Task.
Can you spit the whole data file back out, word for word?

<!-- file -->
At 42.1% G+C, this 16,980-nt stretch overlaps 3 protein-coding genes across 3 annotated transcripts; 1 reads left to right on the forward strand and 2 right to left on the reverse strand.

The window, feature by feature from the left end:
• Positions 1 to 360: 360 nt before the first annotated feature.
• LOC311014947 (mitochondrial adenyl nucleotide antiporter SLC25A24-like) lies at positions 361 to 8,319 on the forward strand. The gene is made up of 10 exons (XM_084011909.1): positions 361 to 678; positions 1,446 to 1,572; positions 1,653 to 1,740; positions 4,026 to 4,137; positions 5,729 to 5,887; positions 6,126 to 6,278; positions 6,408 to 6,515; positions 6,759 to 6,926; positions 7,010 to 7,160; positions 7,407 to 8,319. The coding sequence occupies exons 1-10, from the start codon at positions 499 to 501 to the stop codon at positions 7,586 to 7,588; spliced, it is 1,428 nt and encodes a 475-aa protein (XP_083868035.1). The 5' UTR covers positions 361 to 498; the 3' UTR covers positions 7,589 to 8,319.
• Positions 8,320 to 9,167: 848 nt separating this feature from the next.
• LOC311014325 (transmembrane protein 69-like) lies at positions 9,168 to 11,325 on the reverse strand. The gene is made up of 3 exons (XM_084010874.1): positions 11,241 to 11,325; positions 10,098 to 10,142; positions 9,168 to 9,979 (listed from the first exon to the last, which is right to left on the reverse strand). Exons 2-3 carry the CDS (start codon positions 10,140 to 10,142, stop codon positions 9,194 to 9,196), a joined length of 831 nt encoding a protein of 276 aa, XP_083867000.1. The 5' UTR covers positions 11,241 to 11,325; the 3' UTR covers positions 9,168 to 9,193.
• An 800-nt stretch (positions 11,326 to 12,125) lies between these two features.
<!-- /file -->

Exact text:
At 42.1% G+C, this 16,980-nt stretch overlaps 3 protein-coding genes across 3 annotated transcripts; 1 reads left to right on the forward strand and 2 right to left on the reverse strand.

The window, feature by feature from the left end:
• Positions 1 to 360: 360 nt before the first annotated feature.
• LOC311014947 (mitochondrial adenyl nucleotide antiporter SLC25A24-like) lies at positions 361 to 8,319 on the forward strand. The gene is made up of 10 exons (XM_084011909.1): positions 361 to 678; positions 1,446 to 1,572; positions 1,653 to 1,740; positions 4,026 to 4,137; positions 5,729 to 5,887; positions 6,126 to 6,278; positions 6,408 to 6,515; positions 6,759 to 6,926; positions 7,010 to 7,160; positions 7,407 to 8,319. The coding sequence occupies exons 1-10, from the start codon at positions 499 to 501 to the stop codon at positions 7,586 to 7,588; spliced, it is 1,428 nt and encodes a 475-aa protein (XP_083868035.1). The 5' UTR covers positions 361 to 498; the 3' UTR covers positions 7,589 to 8,319.
• Positions 8,320 to 9,167: 848 nt separating this feature from the next.
• LOC311014325 (transmembrane protein 69-like) lies at positions 9,168 to 11,325 on the reverse strand. The gene is made up of 3 exons (XM_084010874.1): positions 11,241 to 11,325; positions 10,098 to 10,142; positions 9,168 to 9,979 (listed from the first exon to the last, which is right to left on the reverse strand). Exons 2-3 carry the CDS (start codon positions 10,140 to 10,142, stop codon positions 9,194 to 9,196), a joined length of 831 nt encoding a protein of 276 aa, XP_083867000.1. The 5' UTR covers positions 11,241 to 11,325; the 3' UTR covers positions 9,168 to 9,193.
• An 800-nt stretch (positions 11,326 to 12,125) lies between these two features.